But after nearly two years in which Russia has sheltered Assad from U.N. condemnation and other attempts to force him out, the statement from Deputy Foreign Minister Mikhail Bogdanov was an indication that even the Syrian government’s strongest allies are reckoning with military and diplomatic gains that rebel forces have made in recent weeks.

“The opposition’s victory, regrettably, cannot be ruled out,” Bogdanov told a Kremlin advisory body on Thursday, according to the Interfax news agency. “We need to face the truth. A current tendency is that the regime and the government keep losing control over an ever-growing territory.”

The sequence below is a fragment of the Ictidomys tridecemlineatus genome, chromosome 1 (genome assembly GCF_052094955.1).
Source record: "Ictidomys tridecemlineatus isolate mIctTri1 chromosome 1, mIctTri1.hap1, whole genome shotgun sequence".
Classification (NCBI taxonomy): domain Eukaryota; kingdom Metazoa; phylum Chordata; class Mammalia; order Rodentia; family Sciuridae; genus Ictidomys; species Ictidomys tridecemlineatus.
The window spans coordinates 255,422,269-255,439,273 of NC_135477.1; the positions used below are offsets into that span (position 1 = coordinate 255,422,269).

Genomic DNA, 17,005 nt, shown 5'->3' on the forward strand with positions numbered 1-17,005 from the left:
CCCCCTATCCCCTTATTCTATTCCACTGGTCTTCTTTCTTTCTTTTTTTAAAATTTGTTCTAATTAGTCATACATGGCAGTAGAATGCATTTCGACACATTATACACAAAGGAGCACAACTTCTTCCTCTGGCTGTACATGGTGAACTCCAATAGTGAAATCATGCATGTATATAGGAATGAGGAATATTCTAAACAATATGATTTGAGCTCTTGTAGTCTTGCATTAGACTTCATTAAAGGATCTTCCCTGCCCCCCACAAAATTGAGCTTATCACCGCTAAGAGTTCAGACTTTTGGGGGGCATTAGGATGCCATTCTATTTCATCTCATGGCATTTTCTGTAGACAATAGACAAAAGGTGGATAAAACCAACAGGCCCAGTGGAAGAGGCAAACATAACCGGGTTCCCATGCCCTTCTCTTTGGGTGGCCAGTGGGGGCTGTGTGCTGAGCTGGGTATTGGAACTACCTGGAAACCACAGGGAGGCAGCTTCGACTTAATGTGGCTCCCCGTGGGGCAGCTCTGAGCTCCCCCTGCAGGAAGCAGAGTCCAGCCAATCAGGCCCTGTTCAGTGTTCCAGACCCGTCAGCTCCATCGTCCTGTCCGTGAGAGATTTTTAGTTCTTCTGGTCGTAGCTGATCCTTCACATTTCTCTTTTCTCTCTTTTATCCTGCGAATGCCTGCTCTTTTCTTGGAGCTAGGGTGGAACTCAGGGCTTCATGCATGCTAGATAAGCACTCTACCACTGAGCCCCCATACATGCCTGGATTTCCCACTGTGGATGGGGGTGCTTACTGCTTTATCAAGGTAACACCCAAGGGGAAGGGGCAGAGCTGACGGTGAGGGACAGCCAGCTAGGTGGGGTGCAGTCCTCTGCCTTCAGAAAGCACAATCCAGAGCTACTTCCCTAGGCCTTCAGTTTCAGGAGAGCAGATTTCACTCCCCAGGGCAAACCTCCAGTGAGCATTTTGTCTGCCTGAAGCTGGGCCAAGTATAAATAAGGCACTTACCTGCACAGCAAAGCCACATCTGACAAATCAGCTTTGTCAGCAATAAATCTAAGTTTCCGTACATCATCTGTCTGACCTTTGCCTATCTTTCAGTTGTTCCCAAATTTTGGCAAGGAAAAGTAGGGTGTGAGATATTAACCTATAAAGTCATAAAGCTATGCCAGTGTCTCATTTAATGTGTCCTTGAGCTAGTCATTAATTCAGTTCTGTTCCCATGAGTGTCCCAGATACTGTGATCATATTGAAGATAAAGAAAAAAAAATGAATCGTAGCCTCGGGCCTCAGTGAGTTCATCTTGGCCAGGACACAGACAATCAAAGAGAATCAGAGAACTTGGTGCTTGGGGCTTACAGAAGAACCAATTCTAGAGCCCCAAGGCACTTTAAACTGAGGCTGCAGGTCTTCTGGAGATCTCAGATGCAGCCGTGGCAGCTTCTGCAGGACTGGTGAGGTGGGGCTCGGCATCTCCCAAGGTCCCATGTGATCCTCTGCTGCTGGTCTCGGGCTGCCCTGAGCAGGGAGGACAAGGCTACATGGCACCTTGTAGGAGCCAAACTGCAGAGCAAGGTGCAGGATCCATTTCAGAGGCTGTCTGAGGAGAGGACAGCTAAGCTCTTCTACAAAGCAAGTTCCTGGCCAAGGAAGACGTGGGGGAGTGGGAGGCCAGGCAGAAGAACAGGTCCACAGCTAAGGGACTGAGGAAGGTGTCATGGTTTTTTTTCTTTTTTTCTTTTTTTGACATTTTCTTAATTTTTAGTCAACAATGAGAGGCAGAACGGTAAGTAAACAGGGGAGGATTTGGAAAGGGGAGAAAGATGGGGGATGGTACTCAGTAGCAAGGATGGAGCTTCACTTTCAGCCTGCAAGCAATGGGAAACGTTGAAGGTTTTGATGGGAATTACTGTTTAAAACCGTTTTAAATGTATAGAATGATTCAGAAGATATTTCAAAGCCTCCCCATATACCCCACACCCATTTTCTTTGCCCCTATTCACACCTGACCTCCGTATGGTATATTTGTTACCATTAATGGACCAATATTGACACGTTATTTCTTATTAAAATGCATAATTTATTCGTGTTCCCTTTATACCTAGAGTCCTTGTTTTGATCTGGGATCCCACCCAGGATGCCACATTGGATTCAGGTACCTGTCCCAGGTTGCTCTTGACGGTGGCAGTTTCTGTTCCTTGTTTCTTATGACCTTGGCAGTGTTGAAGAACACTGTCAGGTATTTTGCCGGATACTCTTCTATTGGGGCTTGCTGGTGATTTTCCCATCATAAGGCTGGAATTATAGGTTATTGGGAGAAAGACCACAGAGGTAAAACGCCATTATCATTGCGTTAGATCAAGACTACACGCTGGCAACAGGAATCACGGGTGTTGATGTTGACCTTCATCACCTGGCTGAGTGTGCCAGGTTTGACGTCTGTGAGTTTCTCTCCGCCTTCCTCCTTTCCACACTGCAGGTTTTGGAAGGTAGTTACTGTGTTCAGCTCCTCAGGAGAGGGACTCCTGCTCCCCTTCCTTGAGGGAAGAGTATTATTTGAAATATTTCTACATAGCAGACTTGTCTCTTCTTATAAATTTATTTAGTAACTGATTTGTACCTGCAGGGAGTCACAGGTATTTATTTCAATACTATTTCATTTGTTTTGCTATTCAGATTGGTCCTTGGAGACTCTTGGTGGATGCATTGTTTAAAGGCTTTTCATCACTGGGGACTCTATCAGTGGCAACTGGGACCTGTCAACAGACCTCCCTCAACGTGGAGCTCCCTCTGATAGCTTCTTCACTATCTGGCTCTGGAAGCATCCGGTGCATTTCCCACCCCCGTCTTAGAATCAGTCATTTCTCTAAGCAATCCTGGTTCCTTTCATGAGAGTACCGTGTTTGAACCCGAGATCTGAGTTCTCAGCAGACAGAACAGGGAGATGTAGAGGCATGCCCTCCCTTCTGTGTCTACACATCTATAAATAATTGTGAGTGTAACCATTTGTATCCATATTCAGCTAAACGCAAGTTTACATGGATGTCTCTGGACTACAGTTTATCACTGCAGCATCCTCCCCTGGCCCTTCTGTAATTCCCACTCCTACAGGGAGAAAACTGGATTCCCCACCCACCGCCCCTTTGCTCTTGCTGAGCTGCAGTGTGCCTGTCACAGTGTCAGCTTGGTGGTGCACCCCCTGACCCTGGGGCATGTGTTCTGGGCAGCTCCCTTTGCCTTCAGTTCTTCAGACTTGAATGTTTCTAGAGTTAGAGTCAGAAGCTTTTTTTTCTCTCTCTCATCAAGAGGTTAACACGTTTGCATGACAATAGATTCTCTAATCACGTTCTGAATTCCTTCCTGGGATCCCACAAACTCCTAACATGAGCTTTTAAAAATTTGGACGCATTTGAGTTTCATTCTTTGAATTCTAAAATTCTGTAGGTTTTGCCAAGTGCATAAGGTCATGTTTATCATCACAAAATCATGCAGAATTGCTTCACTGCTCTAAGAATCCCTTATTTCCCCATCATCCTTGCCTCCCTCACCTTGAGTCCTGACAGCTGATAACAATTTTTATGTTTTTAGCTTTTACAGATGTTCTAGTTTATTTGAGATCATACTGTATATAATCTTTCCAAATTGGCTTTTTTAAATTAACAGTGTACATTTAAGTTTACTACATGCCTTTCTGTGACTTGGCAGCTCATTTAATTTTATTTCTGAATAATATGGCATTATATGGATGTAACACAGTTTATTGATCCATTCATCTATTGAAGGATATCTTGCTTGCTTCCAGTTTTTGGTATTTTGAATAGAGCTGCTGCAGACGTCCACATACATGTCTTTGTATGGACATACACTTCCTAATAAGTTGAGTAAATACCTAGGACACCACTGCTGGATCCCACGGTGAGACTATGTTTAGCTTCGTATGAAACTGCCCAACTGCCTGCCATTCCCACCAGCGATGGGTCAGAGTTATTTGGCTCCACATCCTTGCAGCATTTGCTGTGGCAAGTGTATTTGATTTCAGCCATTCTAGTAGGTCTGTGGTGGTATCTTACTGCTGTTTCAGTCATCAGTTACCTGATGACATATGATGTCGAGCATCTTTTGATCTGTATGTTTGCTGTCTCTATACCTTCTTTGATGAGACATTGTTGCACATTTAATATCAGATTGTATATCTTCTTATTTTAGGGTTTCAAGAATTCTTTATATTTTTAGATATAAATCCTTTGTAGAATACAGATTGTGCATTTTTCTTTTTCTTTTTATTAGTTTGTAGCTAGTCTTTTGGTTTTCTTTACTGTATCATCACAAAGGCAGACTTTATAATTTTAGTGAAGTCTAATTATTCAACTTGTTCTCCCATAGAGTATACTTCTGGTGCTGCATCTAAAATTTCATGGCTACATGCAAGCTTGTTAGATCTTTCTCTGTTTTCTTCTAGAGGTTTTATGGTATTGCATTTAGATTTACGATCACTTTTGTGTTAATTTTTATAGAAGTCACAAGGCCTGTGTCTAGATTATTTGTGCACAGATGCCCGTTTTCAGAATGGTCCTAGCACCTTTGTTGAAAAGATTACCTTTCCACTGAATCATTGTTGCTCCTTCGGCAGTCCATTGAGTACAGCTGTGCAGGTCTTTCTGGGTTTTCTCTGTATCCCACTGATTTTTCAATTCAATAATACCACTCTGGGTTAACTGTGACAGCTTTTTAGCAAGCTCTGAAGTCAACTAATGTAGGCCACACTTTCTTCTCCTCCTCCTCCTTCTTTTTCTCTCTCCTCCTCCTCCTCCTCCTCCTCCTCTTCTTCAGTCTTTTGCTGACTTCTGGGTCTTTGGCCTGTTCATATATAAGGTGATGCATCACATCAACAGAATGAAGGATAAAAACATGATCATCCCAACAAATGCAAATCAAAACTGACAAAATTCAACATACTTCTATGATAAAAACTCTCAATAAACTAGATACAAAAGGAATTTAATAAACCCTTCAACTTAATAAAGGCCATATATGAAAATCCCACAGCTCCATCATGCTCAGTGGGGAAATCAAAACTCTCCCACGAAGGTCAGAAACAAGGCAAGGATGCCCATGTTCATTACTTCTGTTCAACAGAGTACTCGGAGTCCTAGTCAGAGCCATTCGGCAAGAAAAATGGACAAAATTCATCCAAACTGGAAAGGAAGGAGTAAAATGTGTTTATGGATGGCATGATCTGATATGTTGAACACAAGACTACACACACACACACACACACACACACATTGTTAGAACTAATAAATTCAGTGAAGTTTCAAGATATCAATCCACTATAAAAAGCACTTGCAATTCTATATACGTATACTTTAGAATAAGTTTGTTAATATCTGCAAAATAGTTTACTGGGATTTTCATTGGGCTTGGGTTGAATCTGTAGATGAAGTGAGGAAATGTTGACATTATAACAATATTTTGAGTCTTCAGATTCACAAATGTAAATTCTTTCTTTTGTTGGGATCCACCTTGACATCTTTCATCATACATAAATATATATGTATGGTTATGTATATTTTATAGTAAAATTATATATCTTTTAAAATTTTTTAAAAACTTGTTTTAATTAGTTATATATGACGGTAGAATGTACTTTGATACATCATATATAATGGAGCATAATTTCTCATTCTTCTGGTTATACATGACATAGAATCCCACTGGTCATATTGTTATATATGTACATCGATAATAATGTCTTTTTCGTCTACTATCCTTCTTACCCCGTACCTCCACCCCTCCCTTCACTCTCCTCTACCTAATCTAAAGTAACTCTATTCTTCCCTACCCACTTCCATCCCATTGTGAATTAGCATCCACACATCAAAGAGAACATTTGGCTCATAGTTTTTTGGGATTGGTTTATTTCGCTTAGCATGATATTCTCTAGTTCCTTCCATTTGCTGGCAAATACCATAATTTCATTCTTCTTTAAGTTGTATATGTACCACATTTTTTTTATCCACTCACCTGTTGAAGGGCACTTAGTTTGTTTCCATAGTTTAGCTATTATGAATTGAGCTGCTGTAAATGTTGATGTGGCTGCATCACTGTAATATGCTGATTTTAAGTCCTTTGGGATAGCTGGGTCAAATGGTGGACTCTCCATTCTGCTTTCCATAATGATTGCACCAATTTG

Russia has had major trade and cultural ties with Syria dating back to the Soviet Union, and it has been reluctant to turn away from its only reliable ally in the Middle East. But Bogdanov’s comments suggested that his government is beginning to confront what might happen if Syria’s government falls, despite Russia’s best efforts to protect it.

Russia’s goals then would be extricating Russian citizens living in Syria and attempting to preserve relations with whoever succeeds Assad. Bogdanov said Thursday that Russia was trying to locate its citizens in Syria and was “currently preparing for a possible evacuation. We have mobilization plans.”

Russia’s official support for Assad remains unwavering, driven in part by a sense that there is still no alternative.